By Beata Mostafavi | Michigan Medicine Health Lab | 1 March
Dr. Raja Rabah, MD (left) with Justin Prybyla and his family.
Inside the blue, toolbox-sized container resting on top of a large conference table was doctors’ biggest clue to what had gone wrong inside their young patient’s body.
A pathologist slowly opened the box, unzipping a bag and peeling back tissue paper to reveal a gray, grapefruit-sized human heart — one almost twice the size it should have been.
Most of the nearly 20 people in the room were the regular teams at University of Michigan’s C.S. Mott Children’s Hospital who routinely examined failed hearts at teaching conferences, including pediatric cardiologists, pathologists, nurses and trainees.
But on this day, a special guest also attended: the heart’s owner.
Justin Prybyla sat among clinicians along with his mother, younger sister and two sets of grandparents. The 17-year-old watched multiple experts review his case, presenting slide after slide describing details of what appeared to cause his heart to suddenly stop working correctly the summer before his senior year of high school.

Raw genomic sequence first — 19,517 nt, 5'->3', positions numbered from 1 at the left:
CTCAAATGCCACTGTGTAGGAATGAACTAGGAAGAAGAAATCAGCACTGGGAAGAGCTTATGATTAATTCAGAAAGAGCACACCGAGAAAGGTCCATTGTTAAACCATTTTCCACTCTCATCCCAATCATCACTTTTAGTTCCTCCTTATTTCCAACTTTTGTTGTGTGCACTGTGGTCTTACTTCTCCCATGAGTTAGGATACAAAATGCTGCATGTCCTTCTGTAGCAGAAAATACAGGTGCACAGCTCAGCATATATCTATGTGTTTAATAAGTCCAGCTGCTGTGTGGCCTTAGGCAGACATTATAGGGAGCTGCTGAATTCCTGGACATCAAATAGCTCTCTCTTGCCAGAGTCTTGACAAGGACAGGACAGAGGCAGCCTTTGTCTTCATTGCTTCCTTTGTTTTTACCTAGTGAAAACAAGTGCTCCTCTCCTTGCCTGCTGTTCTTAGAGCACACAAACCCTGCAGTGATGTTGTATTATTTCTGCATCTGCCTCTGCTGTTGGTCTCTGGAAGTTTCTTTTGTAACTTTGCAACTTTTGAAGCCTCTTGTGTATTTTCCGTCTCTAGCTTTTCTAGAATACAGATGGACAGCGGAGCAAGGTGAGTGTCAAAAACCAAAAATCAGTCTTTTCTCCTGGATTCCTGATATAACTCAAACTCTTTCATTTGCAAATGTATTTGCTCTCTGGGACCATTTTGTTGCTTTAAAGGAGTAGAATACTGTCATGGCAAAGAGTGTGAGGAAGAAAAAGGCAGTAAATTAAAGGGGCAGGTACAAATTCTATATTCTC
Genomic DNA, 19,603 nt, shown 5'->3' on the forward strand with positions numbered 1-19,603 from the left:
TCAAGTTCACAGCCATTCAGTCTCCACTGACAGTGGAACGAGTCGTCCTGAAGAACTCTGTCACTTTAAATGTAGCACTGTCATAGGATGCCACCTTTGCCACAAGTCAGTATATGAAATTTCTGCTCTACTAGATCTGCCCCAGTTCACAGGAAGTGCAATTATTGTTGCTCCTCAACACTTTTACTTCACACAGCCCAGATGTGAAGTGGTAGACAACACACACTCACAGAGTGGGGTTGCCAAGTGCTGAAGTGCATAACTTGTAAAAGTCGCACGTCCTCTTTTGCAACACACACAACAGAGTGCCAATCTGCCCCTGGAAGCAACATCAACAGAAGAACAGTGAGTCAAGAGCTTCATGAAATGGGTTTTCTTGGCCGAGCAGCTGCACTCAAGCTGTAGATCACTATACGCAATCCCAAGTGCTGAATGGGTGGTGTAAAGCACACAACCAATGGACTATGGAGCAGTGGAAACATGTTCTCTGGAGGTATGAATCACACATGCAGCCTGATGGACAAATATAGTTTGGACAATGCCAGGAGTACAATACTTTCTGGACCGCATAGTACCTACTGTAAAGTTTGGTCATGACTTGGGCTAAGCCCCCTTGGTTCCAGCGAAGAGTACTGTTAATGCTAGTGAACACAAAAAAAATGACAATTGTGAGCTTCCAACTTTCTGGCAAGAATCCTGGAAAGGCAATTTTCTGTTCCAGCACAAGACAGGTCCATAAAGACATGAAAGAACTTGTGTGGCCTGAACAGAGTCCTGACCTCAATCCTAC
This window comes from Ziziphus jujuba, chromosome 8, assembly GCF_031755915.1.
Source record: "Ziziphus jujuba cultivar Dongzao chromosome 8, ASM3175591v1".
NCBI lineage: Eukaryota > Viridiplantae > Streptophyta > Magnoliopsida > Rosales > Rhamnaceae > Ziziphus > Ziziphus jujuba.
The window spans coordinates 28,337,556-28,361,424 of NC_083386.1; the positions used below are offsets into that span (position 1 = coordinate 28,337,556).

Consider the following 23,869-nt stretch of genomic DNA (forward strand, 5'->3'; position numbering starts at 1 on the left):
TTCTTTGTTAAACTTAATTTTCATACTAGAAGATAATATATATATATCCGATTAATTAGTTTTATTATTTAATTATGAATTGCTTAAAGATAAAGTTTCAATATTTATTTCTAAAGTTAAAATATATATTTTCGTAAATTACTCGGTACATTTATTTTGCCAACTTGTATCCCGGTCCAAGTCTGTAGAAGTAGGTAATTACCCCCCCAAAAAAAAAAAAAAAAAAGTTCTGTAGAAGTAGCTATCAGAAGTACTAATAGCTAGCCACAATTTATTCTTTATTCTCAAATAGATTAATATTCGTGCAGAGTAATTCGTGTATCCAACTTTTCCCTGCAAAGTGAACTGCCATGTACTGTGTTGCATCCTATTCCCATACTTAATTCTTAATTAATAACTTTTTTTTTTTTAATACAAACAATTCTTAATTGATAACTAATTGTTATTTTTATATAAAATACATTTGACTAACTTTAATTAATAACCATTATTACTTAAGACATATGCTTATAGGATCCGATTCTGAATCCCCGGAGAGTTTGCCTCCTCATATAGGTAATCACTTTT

One microscopic image showed the pink spots representing damage from what doctors believe was a virus attack with large chunks of blue in between — areas where his immune system seemingly attempted to fight back.
Then, he watched as Mott specialists picked his old heart right off the table. It was the next best thing to his original wish after his heart transplant in fall 2017: to take his first heart home and save it in a jar on his shelf.
“No one ever gets to see their own heart and mine was out of me, so why not?” Justin says. “I didn’t know what to expect. I think some people might get creeped out, but I thought it was pretty cool.”
Justin Prybyla's heart on the table.Justin is among a handful of pediatric heart patients who, after expressing interest in seeing their old heart in the flesh, have been offered the opportunity to do just that.
After all, the defunct organs receive lots of scrutiny.